Q: My garden grows in pots on my condo deck. Will euphorbias do OK in containers? A: Euphorbias have showy foliage that mixes well with...
Q: Can you tell me where to buy ‘Golden Rave’ tomato, chocolate cherry tomato and Pepper ‘Holy Mole’? Can I get these locally or send away for them? Will they do great in this area?
A: All of these new vegetables should be available in local nurseries in late spring. They’re produced by wholesaler Log House Plants in Cottage Grove, Ore., so should be ideal for our climate, although how well they do, especially the pepper, depends on how much heat and sun we have over the summer. You can call nurseries near where you live, or check with the major local nurseries, to see which carry vegetables from Log House Plants. Last year I found Log House flowers and edibles at Swanson’s Nursery, Wells-Medina Nursery, Bayview Farm and Nursery on Whidbey Island and sometimes in past years at Fred Meyer stores.
Q: My garden grows in pots on my condo deck. Will euphorbias do OK in containers?
A: Euphorbias have showy foliage that mixes well with other container plants. Good choices would be the pretty blue-gray and burgundy E. ‘Red Wing’ that tops out at 20 inches tall, and the dark purple, compact Euphorbia ‘Black Bird.’ Avoid the larger kinds like Mediterranean spurge E. characias wulfenii. Euphorbias do best in dry soil and sun, so pair well with plants like wallflowers, lavender, phormium and most ornamental grasses.
Most Read Stories
Q: What is the best way to see the Flower and Garden Show next week? My husband and I couldn’t see everything in one evening last year. This year we plan to take a day off to enjoy it. What are the highlights?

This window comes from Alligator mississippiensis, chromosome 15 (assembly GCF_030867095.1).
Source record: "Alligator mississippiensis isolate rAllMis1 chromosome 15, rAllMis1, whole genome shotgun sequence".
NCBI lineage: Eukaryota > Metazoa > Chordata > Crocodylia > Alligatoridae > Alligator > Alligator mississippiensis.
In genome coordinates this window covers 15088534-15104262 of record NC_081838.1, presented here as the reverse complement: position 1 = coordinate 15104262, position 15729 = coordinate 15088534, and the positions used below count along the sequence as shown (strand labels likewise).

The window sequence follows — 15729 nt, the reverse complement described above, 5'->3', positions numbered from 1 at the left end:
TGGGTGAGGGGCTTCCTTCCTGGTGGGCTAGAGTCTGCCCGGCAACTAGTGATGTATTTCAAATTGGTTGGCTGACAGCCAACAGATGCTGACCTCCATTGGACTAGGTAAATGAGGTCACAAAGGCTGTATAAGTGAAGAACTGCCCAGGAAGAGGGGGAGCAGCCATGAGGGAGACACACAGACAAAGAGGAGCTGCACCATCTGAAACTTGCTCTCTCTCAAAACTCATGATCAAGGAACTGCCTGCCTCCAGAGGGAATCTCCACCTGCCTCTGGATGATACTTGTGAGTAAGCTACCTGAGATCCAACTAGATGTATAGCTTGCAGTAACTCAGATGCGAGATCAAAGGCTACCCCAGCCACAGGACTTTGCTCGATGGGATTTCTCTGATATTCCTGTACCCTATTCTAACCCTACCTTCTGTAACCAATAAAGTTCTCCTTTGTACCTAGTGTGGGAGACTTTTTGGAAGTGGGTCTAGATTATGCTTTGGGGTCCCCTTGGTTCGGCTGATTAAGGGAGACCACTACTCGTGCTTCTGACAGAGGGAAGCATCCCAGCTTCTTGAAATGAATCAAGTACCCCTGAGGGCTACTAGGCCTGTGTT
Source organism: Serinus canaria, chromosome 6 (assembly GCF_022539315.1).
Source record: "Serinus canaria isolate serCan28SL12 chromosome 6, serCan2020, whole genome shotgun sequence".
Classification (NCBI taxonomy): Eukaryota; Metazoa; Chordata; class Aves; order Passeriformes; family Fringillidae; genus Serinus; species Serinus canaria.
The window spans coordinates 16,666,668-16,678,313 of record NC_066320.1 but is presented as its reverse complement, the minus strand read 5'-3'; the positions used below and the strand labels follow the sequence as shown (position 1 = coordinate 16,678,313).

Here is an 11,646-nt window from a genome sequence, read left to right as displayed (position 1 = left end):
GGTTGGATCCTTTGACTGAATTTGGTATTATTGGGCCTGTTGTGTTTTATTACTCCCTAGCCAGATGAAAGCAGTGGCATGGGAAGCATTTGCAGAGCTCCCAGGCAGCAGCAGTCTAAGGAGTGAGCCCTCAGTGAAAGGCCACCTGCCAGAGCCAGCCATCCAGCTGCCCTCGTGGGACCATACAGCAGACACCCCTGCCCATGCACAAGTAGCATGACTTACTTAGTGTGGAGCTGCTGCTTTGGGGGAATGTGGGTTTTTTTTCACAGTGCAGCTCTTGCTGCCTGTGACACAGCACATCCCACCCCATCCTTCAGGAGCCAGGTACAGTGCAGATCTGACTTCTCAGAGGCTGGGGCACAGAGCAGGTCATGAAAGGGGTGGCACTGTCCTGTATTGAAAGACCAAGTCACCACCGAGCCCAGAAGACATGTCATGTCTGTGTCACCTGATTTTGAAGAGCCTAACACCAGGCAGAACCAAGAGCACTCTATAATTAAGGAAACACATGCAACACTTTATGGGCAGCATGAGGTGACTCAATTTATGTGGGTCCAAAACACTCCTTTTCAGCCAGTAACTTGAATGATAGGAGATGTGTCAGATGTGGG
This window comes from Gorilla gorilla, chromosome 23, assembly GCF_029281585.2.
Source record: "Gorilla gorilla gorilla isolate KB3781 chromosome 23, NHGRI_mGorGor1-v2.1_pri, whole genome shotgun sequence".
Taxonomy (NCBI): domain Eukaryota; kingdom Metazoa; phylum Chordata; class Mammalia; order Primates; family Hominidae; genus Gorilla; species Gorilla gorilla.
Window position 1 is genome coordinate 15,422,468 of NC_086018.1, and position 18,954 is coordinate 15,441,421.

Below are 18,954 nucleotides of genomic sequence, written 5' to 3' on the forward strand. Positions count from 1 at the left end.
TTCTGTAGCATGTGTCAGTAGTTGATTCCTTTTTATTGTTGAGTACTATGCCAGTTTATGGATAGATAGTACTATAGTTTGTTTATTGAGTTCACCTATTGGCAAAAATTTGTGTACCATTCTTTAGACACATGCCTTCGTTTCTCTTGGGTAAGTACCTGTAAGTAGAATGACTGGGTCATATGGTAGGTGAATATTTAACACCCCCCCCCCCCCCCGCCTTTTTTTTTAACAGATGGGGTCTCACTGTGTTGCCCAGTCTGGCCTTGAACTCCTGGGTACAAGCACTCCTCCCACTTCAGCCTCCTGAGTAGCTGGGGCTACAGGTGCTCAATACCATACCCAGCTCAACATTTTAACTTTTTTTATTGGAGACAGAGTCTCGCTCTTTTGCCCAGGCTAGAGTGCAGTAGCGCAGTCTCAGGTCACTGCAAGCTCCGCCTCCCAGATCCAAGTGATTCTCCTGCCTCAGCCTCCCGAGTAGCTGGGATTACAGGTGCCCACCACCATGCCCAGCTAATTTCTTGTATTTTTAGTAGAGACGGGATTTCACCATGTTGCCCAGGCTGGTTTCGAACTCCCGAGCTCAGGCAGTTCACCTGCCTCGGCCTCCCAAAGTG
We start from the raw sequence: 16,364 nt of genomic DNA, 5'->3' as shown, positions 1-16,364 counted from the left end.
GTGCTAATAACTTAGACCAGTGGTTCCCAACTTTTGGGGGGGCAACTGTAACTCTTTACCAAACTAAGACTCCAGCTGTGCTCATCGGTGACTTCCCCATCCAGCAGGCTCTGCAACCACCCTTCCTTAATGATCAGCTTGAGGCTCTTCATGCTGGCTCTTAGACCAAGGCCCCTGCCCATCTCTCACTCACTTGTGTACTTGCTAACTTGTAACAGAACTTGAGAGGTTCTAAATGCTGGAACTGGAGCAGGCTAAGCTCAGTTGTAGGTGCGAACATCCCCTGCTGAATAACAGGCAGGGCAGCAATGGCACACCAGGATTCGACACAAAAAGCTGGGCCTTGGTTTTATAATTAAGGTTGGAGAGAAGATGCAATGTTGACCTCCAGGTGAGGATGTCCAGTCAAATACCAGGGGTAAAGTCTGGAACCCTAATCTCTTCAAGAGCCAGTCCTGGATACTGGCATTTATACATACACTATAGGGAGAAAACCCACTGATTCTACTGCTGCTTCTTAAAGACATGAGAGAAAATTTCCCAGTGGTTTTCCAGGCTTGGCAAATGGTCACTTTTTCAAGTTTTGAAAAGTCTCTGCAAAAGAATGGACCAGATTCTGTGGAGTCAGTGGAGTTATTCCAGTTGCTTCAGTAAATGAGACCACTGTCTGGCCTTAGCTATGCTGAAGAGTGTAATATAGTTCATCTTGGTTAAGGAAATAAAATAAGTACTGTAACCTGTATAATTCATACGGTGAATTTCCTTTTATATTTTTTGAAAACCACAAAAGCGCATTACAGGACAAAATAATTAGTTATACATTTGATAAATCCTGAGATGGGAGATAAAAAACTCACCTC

A: Here’s a strategy: Arrive right when the show opens at 9 a.m., and take in the display gardens in that first hour before it gets so crowded. Be sure to visit the Northwest Horticultural Society’s “Eat Your Vegetables: Garden to Table,” with live cooking demonstrations and ideas for beautiful vegetable gardening. The Washington Park Arboretum’s display garden is a preview of its new Pacific Connections garden with plants from Chile, New Zealand, Australia and China. For an easy-care garden with simple, sustainable features, the Washington State Nursery and Landscape Association’s Swedish-inspired summer cottage display sounds intriguing.
Be sure to save time for one-of-a-kind vendors like DIG Floral and Garden, Flora and Fauna Books and Jean Emmons Botanical Art. Find a second wind and cross the skybridge to find the Great Plant Picks booth to pick up a free color poster of this year’s choices, and do a little shopping at the plant market.
When you get tired, take a break at a free seminar and listen to speakers from around the world, as well as local experts. I hope it’s Friday (Feb. 22) you’re taking off so you can come hear me joust with Lucy Hardiman, Glenn Withey and Charles Price on the topic of color in the garden — 10 a.m. Friday in the Rainier Room.
The 20th Northwest Flower and Garden Show runs Feb. 20-24 at the Washington State Convention Center. For prices, times and directions, go to www.gardenshow.com/.
Valerie Easton also writes about Plant Life in Sunday’s Pacific Northwest Magazine. Write to her at P.O. Box 70, Seattle, WA 98111 or e-mail firstname.lastname@example.org with your questions. Sorry, no personal replies.